Yes, we drink when we have our book club meetings. But we never gossip, not ever.
We do discuss the book of the month, but it always somehow turns into a discussion about lady parts or dogs' anal glands.
Have I ever told you how we decided to have another kid?
The truth is, I always wanted a house full of children until my youngest was born and I realized I could barely manage keeping two children alive, much less a throng of them.
Mark was perfectly fine just having one kid.
I tried for years to get him on board, but our first-born wasn’t an easy infant. He had colic, but not the kind that people claim to have when their baby is just an asshole and cries a lot.
Last week my old friends, Ami and Jackie, who started out as work colleagues nearly 18 years ago, but became so much more than that over time, came down to Austin from Dallas for a work visit and squeezed me in for dinner.
They asked me why I don’t email anymore, and I told them it’s because I don’t want to bug people, to which Jackie responded, “Would you rather be forgotten? If people don’t want to read your emails, they can hit the delete button.”
The thought of being forgotten is what got me.
Remember a few weeks ago when I told you how to win the Room Mom of the Year Award? I didn’t want to just write about the craft that would help you win the award, I also did the craft myself, because what kind of person would I be if I just claimed I was sharing the magic recipe for Room Mom success, without even trying it for myself to make sure?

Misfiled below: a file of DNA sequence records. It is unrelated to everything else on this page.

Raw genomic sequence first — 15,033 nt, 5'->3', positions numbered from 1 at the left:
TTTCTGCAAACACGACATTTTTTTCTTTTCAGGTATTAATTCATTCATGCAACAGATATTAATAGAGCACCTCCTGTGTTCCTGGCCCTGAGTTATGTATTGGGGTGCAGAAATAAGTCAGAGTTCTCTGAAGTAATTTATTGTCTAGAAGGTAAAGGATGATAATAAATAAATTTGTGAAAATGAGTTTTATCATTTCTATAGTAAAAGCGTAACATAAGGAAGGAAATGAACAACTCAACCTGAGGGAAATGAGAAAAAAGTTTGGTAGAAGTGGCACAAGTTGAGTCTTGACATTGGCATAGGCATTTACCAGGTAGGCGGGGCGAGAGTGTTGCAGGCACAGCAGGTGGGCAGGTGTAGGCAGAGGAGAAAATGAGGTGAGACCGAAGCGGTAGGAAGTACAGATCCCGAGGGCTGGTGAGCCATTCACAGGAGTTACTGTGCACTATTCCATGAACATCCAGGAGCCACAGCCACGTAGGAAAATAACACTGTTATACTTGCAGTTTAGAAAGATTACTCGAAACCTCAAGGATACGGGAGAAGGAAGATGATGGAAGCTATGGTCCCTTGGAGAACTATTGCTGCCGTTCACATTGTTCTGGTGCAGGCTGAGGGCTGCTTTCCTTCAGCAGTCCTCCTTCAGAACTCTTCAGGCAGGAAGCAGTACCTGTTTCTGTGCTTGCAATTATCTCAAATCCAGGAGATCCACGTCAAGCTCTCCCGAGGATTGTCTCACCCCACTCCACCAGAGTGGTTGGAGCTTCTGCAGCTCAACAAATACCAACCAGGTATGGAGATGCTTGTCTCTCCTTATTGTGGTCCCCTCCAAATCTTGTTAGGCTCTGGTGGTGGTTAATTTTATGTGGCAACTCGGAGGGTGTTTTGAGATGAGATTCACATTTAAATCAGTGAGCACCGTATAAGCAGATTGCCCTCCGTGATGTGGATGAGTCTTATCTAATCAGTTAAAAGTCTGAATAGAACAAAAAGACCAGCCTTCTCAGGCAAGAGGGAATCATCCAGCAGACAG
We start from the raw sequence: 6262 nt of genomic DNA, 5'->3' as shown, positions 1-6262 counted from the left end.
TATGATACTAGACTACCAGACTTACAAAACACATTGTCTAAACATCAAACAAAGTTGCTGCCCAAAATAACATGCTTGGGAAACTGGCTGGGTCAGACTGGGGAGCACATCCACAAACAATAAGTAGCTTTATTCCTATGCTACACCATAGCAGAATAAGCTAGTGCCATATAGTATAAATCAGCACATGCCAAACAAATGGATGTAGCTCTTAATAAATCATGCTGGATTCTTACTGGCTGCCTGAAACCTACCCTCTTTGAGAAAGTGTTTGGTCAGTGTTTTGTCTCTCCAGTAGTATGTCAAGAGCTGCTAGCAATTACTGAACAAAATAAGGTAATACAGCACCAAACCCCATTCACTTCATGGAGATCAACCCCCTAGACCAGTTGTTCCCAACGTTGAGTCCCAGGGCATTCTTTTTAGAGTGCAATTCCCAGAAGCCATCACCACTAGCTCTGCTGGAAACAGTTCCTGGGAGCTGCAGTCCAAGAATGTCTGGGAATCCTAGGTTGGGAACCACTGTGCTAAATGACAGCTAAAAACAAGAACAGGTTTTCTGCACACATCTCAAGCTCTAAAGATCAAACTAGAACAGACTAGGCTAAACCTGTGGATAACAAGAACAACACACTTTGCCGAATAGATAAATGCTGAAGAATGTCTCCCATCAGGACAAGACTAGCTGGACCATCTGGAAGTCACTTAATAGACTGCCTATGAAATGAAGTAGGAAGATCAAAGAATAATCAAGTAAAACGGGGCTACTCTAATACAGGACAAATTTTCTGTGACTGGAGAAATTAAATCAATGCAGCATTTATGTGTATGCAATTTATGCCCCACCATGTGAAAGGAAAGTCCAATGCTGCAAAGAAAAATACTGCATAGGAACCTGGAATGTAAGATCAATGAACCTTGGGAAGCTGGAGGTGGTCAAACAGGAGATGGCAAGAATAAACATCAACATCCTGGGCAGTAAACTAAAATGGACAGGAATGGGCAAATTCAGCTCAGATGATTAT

I want to take this moment to update you on the craft, the party, and about that day in general, so you’ll know how it all went down.
Let me start by saying that a few days prior to the party, things were right on schedule and everything was coming together as planned.
There’s not really a Room Mom of the Year award. At least, there isn’t at my kid’s school. And if there were, I promise you I wouldn’t win it.
The only thing I’m going to win is a shiny trophy for cutting corners.
Because that’s what I’m best at. People don’t know that, though.
Every year (except last year, because I was overwhelmed and shirked most of my duties as co-room-parent, but thankfully my counterpart was kind enough to let me off the hook, and my son is oblivious, so he still thought I was doing everything for his class, making it a double-win for me) I come up with a craft for the class Christmas party, and every year people think the craft is soooo cute and so hard and complicated.
Y’all. I don’t do things if they’re hard.
It’s a bad time to be non-political, y’all (wait - apolitical? Pan-political? Anti-political? Non-politics-specific? I’m not sure which term is accurate, and with all the labels we throw out nowadays, I can’t keep up with all their meanings. I just know that I’m not interested in any of it and I know that sounds naive and immature, but this isn’t about maturity. It’s about politics. And divorce.)